West of the highways where city and country meet, nothing seems out of the ordinary: a boy chasing a herd of chickens in his front yard, neat roadside homes, aging trailer parks, stretch fields, work truck drivers and luxury cars pulling over. at the agua fresca stand, its canopy blocking out the scorching sun.
But still, the Cambodian temple surprises. It rises above the flat terrain – red, orange, gold, green – surrounded by bare-breasted angels, whitening in the sun.
Dragons arch over the entrance to the grounds where Danny Kim wrestles with a huge banner for Fresno Cambodian Nights.
Modeled after its lively counterparts in Cambodia, the night market was launched in 2021 and immediately captured the attention of the world. A Cambodian from Australia wrote a song about it. A Cambodian-French family came to see it firsthand. Khmer community in Long Beach, the largest in the country thought about starting my own.
Nothing like this has happened before in the US. The night market is a way to connect with the past and share Cambodian culture with the future.
“We are the first generation that can think beyond survival,” said Kim, a Fresno police sergeant whose family came to the United States 36 years ago.
Near the bandstand, a group of people danced in a circle to Khmer music, dreamily twisting their fingers and twisting their wrists.
Kim, 47, knew that anyone his age or older had experienced one of the most brutal genocides of the 20th century.
From 1975 to early 1979, the Khmer Rouge under Pol Pot killed a quarter of Cambodia’s population, between 1.5 and 3 million people. Determined to create a classless agrarian society, the regime first executed artists, teachers, musicians, dancers (only four Cambodian ballet dancers survived). The goal was not only to end life, but to destroy culture, family ties, and everything that once had value.
However, some somehow survived and escaped, and on a summer night in Fresno they moved to the music that the regime was trying to silence forever. Some had grandchildren.
Kim was 1 month old when his family was transferred to the Khmer Rouge death camp. They endured a harrowing, long-distance rush and then a desperate journey to Thailand.
He grew up in a rodent-infested refugee camp until his family immigrated to the United States when he was 11 years old.
His memories of his early days at his family’s house in Texas are like a dream – oversaturated with colors: clean and shiny people, his first bite of a crisp apple and an ice-cold sip of Budweiser beer (no one in his family knew Americans). drank only for adults). He literally thought he was in heaven during his first car ride.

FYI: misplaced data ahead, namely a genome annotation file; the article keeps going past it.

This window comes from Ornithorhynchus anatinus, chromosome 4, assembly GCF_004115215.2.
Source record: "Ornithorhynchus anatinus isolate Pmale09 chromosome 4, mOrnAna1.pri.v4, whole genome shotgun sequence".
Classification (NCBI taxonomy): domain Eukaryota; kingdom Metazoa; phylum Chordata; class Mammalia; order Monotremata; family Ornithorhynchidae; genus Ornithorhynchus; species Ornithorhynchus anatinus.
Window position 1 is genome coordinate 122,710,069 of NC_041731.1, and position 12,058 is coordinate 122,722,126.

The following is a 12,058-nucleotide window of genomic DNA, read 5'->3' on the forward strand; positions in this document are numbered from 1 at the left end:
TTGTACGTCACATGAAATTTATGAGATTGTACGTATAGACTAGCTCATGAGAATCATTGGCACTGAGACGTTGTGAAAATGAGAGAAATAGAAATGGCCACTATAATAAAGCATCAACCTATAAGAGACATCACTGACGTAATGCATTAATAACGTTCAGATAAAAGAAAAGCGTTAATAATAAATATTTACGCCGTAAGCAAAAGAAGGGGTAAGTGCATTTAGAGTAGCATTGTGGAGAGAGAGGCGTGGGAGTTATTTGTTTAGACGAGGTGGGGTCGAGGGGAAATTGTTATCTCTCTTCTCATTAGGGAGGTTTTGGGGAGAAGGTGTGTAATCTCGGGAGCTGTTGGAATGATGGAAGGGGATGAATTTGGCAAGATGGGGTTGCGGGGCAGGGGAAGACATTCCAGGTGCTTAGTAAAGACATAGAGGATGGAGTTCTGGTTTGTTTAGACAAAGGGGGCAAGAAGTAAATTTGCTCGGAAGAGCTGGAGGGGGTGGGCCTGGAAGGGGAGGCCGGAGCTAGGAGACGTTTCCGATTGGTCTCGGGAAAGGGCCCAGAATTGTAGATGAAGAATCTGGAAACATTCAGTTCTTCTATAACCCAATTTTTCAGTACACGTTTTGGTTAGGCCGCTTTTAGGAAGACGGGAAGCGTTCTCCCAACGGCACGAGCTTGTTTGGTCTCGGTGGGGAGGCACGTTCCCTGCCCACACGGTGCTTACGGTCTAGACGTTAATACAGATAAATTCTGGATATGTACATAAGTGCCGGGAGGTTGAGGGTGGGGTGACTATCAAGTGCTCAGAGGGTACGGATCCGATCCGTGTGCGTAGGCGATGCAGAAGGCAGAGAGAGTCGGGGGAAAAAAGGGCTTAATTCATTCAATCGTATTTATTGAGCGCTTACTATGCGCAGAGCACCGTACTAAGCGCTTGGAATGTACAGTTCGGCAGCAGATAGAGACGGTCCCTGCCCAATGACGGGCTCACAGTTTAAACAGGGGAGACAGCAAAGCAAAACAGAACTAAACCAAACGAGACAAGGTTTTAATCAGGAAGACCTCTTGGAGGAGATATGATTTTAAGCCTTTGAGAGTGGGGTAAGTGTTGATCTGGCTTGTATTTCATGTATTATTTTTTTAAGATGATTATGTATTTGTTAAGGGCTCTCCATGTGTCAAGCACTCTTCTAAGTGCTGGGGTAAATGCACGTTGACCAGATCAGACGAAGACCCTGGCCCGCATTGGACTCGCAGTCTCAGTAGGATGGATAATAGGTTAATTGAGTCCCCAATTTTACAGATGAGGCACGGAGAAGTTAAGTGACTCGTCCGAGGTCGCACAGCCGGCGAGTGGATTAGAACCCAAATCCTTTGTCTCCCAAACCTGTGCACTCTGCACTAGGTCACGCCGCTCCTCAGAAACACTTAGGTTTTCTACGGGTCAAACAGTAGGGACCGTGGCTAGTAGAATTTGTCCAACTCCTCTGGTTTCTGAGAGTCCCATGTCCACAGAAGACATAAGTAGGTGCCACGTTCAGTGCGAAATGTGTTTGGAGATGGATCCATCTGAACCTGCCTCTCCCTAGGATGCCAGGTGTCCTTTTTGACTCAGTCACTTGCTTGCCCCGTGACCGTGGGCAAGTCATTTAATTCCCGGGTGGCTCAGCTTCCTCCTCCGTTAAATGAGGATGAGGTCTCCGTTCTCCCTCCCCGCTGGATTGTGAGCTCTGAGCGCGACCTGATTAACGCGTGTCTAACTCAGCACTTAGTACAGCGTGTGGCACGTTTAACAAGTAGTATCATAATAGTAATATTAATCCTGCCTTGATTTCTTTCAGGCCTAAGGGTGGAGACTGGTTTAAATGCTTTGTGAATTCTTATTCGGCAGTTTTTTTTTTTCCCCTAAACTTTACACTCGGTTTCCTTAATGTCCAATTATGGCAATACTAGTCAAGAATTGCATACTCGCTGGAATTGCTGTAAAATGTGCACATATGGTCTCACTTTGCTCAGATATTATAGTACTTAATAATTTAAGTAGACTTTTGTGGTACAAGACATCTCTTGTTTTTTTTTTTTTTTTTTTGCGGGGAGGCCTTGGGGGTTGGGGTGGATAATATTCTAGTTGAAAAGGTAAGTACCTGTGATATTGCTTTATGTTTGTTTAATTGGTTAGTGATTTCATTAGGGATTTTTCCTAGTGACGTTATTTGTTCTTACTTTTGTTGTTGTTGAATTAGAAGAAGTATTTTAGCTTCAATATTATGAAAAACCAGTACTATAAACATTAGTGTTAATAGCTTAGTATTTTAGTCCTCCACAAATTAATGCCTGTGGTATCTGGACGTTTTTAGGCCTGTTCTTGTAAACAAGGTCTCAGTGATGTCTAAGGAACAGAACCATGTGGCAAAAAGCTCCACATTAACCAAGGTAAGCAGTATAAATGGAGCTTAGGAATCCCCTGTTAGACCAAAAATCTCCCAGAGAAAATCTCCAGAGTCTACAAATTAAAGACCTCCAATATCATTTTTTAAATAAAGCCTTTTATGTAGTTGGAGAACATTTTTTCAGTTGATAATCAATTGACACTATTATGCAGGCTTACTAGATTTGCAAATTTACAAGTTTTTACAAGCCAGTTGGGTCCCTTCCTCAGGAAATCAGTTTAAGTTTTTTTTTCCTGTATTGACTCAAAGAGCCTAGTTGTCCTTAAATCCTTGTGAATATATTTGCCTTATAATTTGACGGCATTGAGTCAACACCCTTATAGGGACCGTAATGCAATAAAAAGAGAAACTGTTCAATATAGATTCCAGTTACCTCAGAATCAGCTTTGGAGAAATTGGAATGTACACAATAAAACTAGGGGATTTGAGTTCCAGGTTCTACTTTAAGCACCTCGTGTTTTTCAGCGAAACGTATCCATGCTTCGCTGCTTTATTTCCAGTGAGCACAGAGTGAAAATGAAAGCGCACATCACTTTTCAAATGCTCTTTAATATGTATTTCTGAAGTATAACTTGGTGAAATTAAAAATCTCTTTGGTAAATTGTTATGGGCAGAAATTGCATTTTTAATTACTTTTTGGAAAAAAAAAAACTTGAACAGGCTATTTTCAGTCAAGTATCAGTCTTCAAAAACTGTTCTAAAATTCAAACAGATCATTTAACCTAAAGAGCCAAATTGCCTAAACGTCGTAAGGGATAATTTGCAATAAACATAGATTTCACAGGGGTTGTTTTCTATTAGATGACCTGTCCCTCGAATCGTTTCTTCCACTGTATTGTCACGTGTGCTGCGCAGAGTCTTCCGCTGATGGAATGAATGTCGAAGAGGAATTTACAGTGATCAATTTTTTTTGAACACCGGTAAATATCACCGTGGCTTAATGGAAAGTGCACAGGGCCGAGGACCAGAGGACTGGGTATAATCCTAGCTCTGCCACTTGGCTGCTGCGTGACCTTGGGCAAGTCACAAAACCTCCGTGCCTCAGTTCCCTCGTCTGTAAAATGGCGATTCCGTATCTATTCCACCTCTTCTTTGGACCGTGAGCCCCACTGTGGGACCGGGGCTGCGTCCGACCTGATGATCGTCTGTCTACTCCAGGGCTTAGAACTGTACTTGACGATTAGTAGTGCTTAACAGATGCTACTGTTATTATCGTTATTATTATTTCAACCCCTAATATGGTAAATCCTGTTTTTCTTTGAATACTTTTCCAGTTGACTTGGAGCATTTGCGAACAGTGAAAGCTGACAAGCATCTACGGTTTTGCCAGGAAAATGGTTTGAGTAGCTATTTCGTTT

Then the memories fade. His family lived in a tiny cockroach-infested apartment in Long Beach. His parents and their Cambodian neighbors locked themselves in, only going out for government checks and groceries. He did not know English and did not understand why the teacher did not want to talk to him.
He remembers the shock of the first attack like it was yesterday, curled up in a ball, tasting his own blood.
“Before you can save the world, you must save yourself.”
– Danny Kim, founder of the night market in Cambodia.
The boy who jumped on him yelled, “Go home!” as he continued to kick. After that, the jumps blur – there were too many of them.
As a child, he initially wanted to be a police officer because he wanted to arrest teenagers who beat him up. But he also never believed he would graduate from high school.
There were 200 applicants on the day he took the police academy exam. He didn’t see anyone else who looked Asian.
This will never happen, he thought. He finished in 11th place and was accepted.
By then, he already knew what he was looking for. He wanted to be a link for his community.
He wanted to bring Buddhist principles to the work of the police, showing empathy and respect.
He wanted a profession and enough money so that his family would always live in a safe area.
“You have to save yourself,” he said. “Before you can save the world, you must save yourself.”
The only thing he never wanted was to return to Cambodia. But he could not refuse his father Savunn Im.
Kim’s father returned to his homeland every year, but in 2014 he told his son that he was too weak to travel alone and needed his help.
They went to the village where Kim was born and to the place where his uncle was executed. Im was a monk near this village before he met Kim’s mother, Seo-eun-wen, and gave up the monastic life.
Father and son visited the night market in Siem Reap, which is the tourist gateway to Angkor Wat, a temple complex built in the 12th century. There was music, a huge amount of street food beckoned, the place was filled with people from all over the world and laughter sounded.